Tag Archives: development

It’s okay to ignore the iPhone

I talked in “Core Intuition episode 22”:http://www.coreint.org/2009/08/episode-22-not-just-a-hobby/ about how I’ve stopped working on my indie iPhone apps. Mike Ash is also done with it. “He writes”:http://www.mikeash.com/?page=pyblog/the-iphone-development-story-one-year-later.html:

“I have abandoned the platform. Apple’s nonsense is just too much for me. There’s no joy in iPhone development, and an enormous amount of frustration.”

Reading through the comments got me thinking. I’m not abandoning the iPhone just because the App Store is such a frustrating environment to run a business in, or that I have a bunch of real work I could be doing instead of playing games with Apple. It’s also because most of the apps I would write have already been done, and in some cases done very well.

I love having a small computer in my pocket and mine is full of third-party apps. I’m thankful for the developers who are coming from other platforms and focusing all of their attention on the phone. And they are thrilled to be an a platform that is such a step up from traditional mobile development. The financial success stories of developers hitting on a great idea and it just taking off in the App Store are real and inspiring.

But the iPhone doesn’t need me.

As a user there’s no way I’ll give up the phone, but as a developer I can focus my time on “things that I have control over”:http://www.riverfold.com/, and add value to places where no one else has a good solution. Perceived gold rush or not, stretching myself too thin with both iPhone and Mac development is a great way to fail at both.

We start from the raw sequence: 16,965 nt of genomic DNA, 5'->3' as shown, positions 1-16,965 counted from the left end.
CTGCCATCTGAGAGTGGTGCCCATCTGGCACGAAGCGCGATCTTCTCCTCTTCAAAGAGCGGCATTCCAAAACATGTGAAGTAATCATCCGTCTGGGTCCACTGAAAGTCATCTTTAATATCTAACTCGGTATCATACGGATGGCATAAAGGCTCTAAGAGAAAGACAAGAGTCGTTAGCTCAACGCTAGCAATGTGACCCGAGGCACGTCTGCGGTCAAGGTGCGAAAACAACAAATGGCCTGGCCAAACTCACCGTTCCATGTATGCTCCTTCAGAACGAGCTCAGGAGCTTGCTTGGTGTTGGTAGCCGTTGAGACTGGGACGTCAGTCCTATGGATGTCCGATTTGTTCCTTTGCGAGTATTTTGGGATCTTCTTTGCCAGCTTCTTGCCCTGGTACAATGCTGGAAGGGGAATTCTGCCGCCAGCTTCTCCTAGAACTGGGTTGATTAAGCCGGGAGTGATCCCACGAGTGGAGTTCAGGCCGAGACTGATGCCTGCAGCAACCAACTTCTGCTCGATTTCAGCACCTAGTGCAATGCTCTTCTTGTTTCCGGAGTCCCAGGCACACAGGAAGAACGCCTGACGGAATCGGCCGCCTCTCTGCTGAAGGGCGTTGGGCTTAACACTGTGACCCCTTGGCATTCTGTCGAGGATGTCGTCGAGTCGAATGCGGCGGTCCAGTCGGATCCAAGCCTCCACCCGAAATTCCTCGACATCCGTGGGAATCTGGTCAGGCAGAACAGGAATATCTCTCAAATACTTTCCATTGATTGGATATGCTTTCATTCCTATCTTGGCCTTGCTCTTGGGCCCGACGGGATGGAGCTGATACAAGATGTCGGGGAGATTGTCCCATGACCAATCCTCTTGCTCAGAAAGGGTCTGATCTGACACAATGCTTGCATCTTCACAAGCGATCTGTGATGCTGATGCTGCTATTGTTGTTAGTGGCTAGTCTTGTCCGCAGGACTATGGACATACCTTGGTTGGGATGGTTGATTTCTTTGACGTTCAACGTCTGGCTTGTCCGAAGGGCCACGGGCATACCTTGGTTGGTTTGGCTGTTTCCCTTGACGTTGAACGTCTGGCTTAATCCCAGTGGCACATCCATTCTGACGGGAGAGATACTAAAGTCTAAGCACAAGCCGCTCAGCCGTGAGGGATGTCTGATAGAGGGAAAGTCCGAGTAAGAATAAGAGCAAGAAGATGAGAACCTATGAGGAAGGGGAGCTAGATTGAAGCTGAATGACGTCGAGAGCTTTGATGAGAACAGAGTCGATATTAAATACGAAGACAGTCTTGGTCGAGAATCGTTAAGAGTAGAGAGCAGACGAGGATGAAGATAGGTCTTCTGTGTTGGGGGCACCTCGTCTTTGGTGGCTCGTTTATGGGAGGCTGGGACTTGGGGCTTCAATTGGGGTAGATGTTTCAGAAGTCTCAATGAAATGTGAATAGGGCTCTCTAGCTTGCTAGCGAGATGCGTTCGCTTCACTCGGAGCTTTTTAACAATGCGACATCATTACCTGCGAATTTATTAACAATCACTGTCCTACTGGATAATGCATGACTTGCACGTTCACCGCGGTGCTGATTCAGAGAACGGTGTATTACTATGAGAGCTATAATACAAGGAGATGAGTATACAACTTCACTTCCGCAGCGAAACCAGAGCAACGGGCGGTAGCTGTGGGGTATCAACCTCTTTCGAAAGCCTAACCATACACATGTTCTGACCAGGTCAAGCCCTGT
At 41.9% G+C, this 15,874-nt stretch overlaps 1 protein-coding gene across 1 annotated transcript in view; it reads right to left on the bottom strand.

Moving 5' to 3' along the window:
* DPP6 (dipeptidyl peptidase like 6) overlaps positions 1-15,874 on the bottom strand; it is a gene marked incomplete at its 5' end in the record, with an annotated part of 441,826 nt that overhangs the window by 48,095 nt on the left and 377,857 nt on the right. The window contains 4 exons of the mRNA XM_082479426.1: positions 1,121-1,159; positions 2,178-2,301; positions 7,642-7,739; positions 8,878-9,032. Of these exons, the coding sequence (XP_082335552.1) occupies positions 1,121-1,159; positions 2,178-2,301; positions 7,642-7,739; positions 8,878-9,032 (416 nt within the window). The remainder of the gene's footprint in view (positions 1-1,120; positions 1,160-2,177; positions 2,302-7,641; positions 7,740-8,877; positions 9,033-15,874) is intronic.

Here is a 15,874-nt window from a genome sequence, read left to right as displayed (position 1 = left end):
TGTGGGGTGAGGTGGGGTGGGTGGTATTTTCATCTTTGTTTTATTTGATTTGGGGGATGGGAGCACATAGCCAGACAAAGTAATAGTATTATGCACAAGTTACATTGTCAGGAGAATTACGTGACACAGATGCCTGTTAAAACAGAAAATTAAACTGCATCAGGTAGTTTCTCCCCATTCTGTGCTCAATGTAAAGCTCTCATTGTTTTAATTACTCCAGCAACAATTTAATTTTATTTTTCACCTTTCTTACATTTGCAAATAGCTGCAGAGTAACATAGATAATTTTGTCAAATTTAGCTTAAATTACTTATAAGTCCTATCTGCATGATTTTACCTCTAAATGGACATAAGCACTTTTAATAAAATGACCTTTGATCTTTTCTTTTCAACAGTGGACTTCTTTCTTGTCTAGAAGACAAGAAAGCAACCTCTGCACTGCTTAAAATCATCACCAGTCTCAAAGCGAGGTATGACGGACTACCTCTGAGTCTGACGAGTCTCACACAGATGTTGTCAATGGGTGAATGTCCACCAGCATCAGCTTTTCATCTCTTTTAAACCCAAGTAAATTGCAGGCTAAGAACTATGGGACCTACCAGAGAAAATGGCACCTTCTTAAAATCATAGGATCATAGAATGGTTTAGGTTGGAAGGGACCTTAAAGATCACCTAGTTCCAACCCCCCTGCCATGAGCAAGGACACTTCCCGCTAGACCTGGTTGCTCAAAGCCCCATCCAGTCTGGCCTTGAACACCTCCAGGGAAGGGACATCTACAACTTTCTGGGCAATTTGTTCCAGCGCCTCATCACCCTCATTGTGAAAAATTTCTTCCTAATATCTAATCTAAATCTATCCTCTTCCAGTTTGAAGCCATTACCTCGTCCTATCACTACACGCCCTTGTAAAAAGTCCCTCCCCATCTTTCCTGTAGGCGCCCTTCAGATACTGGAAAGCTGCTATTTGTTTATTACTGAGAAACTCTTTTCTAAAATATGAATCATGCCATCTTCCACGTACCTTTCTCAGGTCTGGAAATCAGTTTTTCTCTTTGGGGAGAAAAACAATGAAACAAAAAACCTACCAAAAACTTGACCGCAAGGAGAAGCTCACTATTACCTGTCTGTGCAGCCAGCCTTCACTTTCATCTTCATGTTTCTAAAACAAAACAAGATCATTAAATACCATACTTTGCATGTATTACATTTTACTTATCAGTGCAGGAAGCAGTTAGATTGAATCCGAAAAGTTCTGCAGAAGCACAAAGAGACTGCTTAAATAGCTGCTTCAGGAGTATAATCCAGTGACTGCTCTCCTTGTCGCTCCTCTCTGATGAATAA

Imagine for a moment that “Yellow Box for Windows”:http://www.cocoadev.com/index.pl?YellowBox wasn’t killed off — that we could build Windows apps using Cocoa. Should I make my apps cross-platform just because it’s Objective-C? No. Writing software for a platform I don’t use would be like still supporting Mac OS X 10.2; there’s no way I’m going to boot into that thing to test and fix my app.

If you’re a Mac developer, my message to you is the same: just because the iPhone is awesome and runs on Objective-C does not mean you are required to build software for it. Maybe your time would be better spent refining old apps or building new ones on the Mac. Maybe… the iPhone doesn’t need you, either.

A fan for your unreleased app

Every product needs a believer. Not on the product team, but outside. A champion beta tester. Someone who sees the potential and will offer such constructive criticism and feedback early on that if you don’t make the app perfect you will be personally letting them down.

This is so critical, that many products succeed or fail to reach 1.0 on this point alone. Without inspiration from your peers, it becomes difficult to push through “the dip”:http://sethgodin.typepad.com/the_dip/, the rough times in development when everything goes wrong and you can’t imagine how your app will ever see the light of day. Seek out that one person — friend, spouse, blogger, anyone — who will light a fire under you to ship a quality product.

Yes, I want to hear how much you like my app, but I also want to hear where it fails and frustrates you.

The feedback I’ve received for “Clipstart”:http://www.riverfold.com/software/clipstart/ is astonishingly well thought out and helpful. I like to think the app is attracting the best kind of customers: articulate and experienced enough to know what they want. If I could only implement half the suggestions to improve the app it will evolve into something great.

Of course, great beta testers only go so far. We still have to work really hard. “Merlin Mann said it best”:http://www.43folders.com/2009/03/11/kutiman: “The only person who can sit on your ass is you.”